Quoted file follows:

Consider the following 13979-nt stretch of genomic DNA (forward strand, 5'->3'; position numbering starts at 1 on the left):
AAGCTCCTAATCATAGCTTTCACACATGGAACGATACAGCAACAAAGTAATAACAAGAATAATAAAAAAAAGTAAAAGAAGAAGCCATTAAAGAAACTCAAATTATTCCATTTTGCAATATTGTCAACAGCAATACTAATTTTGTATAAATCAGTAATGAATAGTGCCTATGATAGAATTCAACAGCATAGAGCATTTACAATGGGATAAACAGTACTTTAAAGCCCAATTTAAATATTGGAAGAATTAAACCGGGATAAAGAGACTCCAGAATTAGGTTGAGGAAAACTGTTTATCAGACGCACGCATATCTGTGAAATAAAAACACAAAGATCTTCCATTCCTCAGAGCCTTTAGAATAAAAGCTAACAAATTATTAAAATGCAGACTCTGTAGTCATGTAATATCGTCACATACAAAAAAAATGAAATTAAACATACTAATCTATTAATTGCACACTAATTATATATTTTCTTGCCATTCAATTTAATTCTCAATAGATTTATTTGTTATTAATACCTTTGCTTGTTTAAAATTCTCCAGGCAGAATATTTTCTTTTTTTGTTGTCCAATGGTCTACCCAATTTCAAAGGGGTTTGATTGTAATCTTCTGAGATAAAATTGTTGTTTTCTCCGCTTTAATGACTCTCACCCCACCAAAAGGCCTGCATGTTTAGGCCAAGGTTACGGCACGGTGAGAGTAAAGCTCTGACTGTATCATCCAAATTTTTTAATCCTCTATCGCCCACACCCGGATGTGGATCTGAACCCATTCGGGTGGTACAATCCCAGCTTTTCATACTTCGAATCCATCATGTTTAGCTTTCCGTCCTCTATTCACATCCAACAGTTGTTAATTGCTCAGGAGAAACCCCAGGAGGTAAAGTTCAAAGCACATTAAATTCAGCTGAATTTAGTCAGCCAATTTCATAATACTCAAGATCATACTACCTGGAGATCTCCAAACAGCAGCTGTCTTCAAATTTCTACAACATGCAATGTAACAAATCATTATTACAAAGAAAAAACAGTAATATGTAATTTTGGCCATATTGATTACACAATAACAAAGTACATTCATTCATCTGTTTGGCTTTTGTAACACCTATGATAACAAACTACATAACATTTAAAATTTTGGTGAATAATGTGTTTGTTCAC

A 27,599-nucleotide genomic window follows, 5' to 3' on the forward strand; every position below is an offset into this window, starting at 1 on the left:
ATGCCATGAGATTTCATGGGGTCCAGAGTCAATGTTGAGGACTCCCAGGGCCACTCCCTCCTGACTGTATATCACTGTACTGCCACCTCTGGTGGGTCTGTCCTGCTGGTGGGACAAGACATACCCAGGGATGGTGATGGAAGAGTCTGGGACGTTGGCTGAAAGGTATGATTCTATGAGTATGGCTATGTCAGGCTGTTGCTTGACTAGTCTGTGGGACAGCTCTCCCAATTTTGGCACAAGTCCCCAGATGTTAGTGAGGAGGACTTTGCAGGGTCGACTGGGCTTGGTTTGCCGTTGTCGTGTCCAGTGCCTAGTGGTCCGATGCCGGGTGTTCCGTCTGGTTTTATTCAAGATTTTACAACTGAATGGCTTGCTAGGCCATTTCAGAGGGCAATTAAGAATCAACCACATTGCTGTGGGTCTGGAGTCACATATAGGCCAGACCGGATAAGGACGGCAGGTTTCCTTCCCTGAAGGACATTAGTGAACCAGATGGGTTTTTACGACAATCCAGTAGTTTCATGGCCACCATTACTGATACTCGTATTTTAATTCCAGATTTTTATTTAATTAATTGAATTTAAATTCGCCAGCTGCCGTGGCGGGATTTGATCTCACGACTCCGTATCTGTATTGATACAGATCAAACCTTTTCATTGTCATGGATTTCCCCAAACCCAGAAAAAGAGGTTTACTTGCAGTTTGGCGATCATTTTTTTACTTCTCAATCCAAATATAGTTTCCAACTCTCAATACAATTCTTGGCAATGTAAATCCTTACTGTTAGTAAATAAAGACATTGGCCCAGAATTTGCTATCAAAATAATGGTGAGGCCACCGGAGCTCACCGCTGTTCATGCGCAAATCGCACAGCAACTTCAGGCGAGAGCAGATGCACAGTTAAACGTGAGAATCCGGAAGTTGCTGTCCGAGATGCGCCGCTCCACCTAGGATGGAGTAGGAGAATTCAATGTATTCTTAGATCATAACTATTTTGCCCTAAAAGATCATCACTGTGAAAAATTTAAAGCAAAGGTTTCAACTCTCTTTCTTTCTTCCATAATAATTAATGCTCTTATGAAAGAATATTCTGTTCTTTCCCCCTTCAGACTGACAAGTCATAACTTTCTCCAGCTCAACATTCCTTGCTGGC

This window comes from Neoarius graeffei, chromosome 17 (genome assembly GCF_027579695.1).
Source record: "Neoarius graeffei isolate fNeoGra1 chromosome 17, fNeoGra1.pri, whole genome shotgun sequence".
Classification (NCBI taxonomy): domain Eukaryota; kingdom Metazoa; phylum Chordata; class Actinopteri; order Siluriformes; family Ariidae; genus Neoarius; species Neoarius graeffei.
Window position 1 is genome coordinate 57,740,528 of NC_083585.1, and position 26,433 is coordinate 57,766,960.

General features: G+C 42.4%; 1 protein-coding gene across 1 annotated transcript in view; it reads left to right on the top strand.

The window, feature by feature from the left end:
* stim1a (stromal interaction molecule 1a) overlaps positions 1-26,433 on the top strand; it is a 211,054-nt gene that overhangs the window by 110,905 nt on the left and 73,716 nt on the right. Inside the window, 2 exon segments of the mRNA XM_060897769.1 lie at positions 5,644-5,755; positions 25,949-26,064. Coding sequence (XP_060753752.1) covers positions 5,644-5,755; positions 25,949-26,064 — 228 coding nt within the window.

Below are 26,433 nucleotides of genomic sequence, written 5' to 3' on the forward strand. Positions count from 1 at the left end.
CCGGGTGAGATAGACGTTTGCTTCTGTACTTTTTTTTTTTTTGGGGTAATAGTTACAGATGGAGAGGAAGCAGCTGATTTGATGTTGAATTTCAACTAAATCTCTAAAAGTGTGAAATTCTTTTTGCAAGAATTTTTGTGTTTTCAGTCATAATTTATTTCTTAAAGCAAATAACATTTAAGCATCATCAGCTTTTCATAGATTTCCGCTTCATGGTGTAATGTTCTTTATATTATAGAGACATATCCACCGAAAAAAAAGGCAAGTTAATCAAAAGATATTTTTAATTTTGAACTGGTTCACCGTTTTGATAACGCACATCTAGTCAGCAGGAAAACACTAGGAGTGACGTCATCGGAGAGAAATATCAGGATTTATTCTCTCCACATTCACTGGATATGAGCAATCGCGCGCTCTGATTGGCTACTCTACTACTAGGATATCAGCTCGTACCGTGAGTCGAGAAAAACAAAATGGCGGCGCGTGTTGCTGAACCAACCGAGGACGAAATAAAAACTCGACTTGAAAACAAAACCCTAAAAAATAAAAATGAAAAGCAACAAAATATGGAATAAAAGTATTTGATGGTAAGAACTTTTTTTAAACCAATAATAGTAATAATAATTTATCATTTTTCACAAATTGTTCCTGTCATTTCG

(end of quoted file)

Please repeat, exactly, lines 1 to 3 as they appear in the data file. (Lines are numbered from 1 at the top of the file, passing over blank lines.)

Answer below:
Consider the following 13979-nt stretch of genomic DNA (forward strand, 5'->3'; position numbering starts at 1 on the left):
AAGCTCCTAATCATAGCTTTCACACATGGAACGATACAGCAACAAAGTAATAACAAGAATAATAAAAAAAAGTAAAAGAAGAAGCCATTAAAGAAACTCAAATTATTCCATTTTGCAATATTGTCAACAGCAATACTAATTTTGTATAAATCAGTAATGAATAGTGCCTATGATAGAATTCAACAGCATAGAGCATTTACAATGGGATAAACAGTACTTTAAAGCCCAATTTAAATATTGGAAGAATTAAACCGGGATAAAGAGACTCCAGAATTAGGTTGAGGAAAACTGTTTATCAGACGCACGCATATCTGTGAAATAAAAACACAAAGATCTTCCATTCCTCAGAGCCTTTAGAATAAAAGCTAACAAATTATTAAAATGCAGACTCTGTAGTCATGTAATATCGTCACATACAAAAAAAATGAAATTAAACATACTAATCTATTAATTGCACACTAATTATATATTTTCTTGCCATTCAATTTAATTCTCAATAGATTTATTTGTTATTAATACCTTTGCTTGTTTAAAATTCTCCAGGCAGAATATTTTCTTTTTTTGTTGTCCAATGGTCTACCCAATTTCAAAGGGGTTTGATTGTAATCTTCTGAGATAAAATTGTTGTTTTCTCCGCTTTAATGACTCTCACCCCACCAAAAGGCCTGCATGTTTAGGCCAAGGTTACGGCACGGTGAGAGTAAAGCTCTGACTGTATCATCCAAATTTTTTAATCCTCTATCGCCCACACCCGGATGTGGATCTGAACCCATTCGGGTGGTACAATCCCAGCTTTTCATACTTCGAATCCATCATGTTTAGCTTTCCGTCCTCTATTCACATCCAACAGTTGTTAATTGCTCAGGAGAAACCCCAGGAGGTAAAGTTCAAAGCACATTAAATTCAGCTGAATTTAGTCAGCCAATTTCATAATACTCAAGATCATACTACCTGGAGATCTCCAAACAGCAGCTGTCTTCAAATTTCTACAACATGCAATGTAACAAATCATTATTACAAAGAAAAAACAGTAATATGTAATTTTGGCCATATTGATTACACAATAACAAAGTACATTCATTCATCTGTTTGGCTTTTGTAACACCTATGATAACAAACTACATAACATTTAAAATTTTGGTGAATAATGTGTTTGTTCAC

A 27,599-nucleotide genomic window follows, 5' to 3' on the forward strand; every position below is an offset into this window, starting at 1 on the left: